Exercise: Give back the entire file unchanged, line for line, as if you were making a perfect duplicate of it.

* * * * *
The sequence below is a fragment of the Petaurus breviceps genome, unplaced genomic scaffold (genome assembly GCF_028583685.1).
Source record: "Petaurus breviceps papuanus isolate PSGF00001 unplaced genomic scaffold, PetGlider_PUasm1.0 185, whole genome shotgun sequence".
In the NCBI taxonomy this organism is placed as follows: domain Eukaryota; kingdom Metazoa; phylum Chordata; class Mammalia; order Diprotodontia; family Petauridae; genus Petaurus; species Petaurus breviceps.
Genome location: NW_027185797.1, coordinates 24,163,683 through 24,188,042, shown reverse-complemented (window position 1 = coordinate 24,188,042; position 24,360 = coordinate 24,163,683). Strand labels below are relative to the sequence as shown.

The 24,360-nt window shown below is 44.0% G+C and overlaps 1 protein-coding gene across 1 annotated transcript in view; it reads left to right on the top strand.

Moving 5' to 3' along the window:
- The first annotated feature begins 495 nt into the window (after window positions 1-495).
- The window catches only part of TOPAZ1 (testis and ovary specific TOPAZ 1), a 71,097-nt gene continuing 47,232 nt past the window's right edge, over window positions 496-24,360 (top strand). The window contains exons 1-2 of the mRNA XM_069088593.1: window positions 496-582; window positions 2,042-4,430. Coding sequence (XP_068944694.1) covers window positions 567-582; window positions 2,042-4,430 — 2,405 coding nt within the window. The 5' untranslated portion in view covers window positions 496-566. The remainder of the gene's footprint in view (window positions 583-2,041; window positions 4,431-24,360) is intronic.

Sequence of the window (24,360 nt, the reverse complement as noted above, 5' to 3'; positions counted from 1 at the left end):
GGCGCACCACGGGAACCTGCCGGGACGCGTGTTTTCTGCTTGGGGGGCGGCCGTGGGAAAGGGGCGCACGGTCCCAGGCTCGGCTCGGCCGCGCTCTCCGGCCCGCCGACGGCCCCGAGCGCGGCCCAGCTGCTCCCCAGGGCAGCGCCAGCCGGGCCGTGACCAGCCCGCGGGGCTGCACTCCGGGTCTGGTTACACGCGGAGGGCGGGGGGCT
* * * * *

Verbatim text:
The sequence below is a fragment of the Petaurus breviceps genome, unplaced genomic scaffold (genome assembly GCF_028583685.1).
Source record: "Petaurus breviceps papuanus isolate PSGF00001 unplaced genomic scaffold, PetGlider_PUasm1.0 185, whole genome shotgun sequence".
In the NCBI taxonomy this organism is placed as follows: domain Eukaryota; kingdom Metazoa; phylum Chordata; class Mammalia; order Diprotodontia; family Petauridae; genus Petaurus; species Petaurus breviceps.
Genome location: NW_027185797.1, coordinates 24,163,683 through 24,188,042, shown reverse-complemented (window position 1 = coordinate 24,188,042; position 24,360 = coordinate 24,163,683). Strand labels below are relative to the sequence as shown.

The 24,360-nt window shown below is 44.0% G+C and overlaps 1 protein-coding gene across 1 annotated transcript in view; it reads left to right on the top strand.

Moving 5' to 3' along the window:
- The first annotated feature begins 495 nt into the window (after window positions 1-495).
- The window catches only part of TOPAZ1 (testis and ovary specific TOPAZ 1), a 71,097-nt gene continuing 47,232 nt past the window's right edge, over window positions 496-24,360 (top strand). The window contains exons 1-2 of the mRNA XM_069088593.1: window positions 496-582; window positions 2,042-4,430. Coding sequence (XP_068944694.1) covers window positions 567-582; window positions 2,042-4,430 — 2,405 coding nt within the window. The 5' untranslated portion in view covers window positions 496-566. The remainder of the gene's footprint in view (window positions 583-2,041; window positions 4,431-24,360) is intronic.

Sequence of the window (24,360 nt, the reverse complement as noted above, 5' to 3'; positions counted from 1 at the left end):
GGCGCACCACGGGAACCTGCCGGGACGCGTGTTTTCTGCTTGGGGGGCGGCCGTGGGAAAGGGGCGCACGGTCCCAGGCTCGGCTCGGCCGCGCTCTCCGGCCCGCCGACGGCCCCGAGCGCGGCCCAGCTGCTCCCCAGGGCAGCGCCAGCCGGGCCGTGACCAGCCCGCGGGGCTGCACTCCGGGTCTGGTTACACGCGGAGGGCGGGGGGCT